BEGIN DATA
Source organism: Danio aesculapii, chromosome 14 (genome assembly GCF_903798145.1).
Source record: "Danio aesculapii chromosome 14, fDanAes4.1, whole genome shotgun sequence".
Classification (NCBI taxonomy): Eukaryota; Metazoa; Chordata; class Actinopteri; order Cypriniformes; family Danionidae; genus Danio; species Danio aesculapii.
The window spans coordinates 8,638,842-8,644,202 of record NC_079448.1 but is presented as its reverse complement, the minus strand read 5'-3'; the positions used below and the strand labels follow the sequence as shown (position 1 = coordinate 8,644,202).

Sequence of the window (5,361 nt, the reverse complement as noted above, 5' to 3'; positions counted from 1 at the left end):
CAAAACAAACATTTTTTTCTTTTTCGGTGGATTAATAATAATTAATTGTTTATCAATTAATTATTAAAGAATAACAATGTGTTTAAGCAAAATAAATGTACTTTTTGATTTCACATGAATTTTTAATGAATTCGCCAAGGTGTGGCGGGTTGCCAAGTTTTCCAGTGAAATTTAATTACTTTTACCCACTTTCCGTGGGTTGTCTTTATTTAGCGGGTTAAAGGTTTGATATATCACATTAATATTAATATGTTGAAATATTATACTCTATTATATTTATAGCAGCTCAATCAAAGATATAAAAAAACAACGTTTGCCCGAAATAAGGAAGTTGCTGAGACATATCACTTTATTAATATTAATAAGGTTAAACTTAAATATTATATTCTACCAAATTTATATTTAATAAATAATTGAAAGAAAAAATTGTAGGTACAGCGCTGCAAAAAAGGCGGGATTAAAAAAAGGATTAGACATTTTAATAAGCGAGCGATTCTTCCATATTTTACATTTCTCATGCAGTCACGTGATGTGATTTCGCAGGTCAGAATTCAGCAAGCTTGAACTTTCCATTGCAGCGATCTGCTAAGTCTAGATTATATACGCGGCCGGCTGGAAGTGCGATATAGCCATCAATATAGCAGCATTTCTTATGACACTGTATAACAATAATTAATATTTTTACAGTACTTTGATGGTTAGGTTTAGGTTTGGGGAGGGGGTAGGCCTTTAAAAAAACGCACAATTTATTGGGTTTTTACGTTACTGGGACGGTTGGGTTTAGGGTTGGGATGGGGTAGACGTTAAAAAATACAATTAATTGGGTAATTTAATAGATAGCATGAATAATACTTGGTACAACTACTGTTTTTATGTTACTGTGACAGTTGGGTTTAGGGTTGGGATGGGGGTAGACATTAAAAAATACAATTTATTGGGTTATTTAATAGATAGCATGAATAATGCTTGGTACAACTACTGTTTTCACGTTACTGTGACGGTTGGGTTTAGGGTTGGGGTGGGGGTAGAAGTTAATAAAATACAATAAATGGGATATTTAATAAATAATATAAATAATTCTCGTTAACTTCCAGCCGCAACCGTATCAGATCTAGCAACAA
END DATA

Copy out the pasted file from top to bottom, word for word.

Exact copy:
Source organism: Danio aesculapii, chromosome 14 (genome assembly GCF_903798145.1).
Source record: "Danio aesculapii chromosome 14, fDanAes4.1, whole genome shotgun sequence".
Classification (NCBI taxonomy): Eukaryota; Metazoa; Chordata; class Actinopteri; order Cypriniformes; family Danionidae; genus Danio; species Danio aesculapii.
The window spans coordinates 8,638,842-8,644,202 of record NC_079448.1 but is presented as its reverse complement, the minus strand read 5'-3'; the positions used below and the strand labels follow the sequence as shown (position 1 = coordinate 8,644,202).

Sequence of the window (5,361 nt, the reverse complement as noted above, 5' to 3'; positions counted from 1 at the left end):
CAAAACAAACATTTTTTTCTTTTTCGGTGGATTAATAATAATTAATTGTTTATCAATTAATTATTAAAGAATAACAATGTGTTTAAGCAAAATAAATGTACTTTTTGATTTCACATGAATTTTTAATGAATTCGCCAAGGTGTGGCGGGTTGCCAAGTTTTCCAGTGAAATTTAATTACTTTTACCCACTTTCCGTGGGTTGTCTTTATTTAGCGGGTTAAAGGTTTGATATATCACATTAATATTAATATGTTGAAATATTATACTCTATTATATTTATAGCAGCTCAATCAAAGATATAAAAAAACAACGTTTGCCCGAAATAAGGAAGTTGCTGAGACATATCACTTTATTAATATTAATAAGGTTAAACTTAAATATTATATTCTACCAAATTTATATTTAATAAATAATTGAAAGAAAAAATTGTAGGTACAGCGCTGCAAAAAAGGCGGGATTAAAAAAAGGATTAGACATTTTAATAAGCGAGCGATTCTTCCATATTTTACATTTCTCATGCAGTCACGTGATGTGATTTCGCAGGTCAGAATTCAGCAAGCTTGAACTTTCCATTGCAGCGATCTGCTAAGTCTAGATTATATACGCGGCCGGCTGGAAGTGCGATATAGCCATCAATATAGCAGCATTTCTTATGACACTGTATAACAATAATTAATATTTTTACAGTACTTTGATGGTTAGGTTTAGGTTTGGGGAGGGGGTAGGCCTTTAAAAAAACGCACAATTTATTGGGTTTTTACGTTACTGGGACGGTTGGGTTTAGGGTTGGGATGGGGTAGACGTTAAAAAATACAATTAATTGGGTAATTTAATAGATAGCATGAATAATACTTGGTACAACTACTGTTTTTATGTTACTGTGACAGTTGGGTTTAGGGTTGGGATGGGGGTAGACATTAAAAAATACAATTTATTGGGTTATTTAATAGATAGCATGAATAATGCTTGGTACAACTACTGTTTTCACGTTACTGTGACGGTTGGGTTTAGGGTTGGGGTGGGGGTAGAAGTTAATAAAATACAATAAATGGGATATTTAATAAATAATATAAATAATTCTCGTTAACTTCCAGCCGCAACCGTATCAGATCTAGCAACAA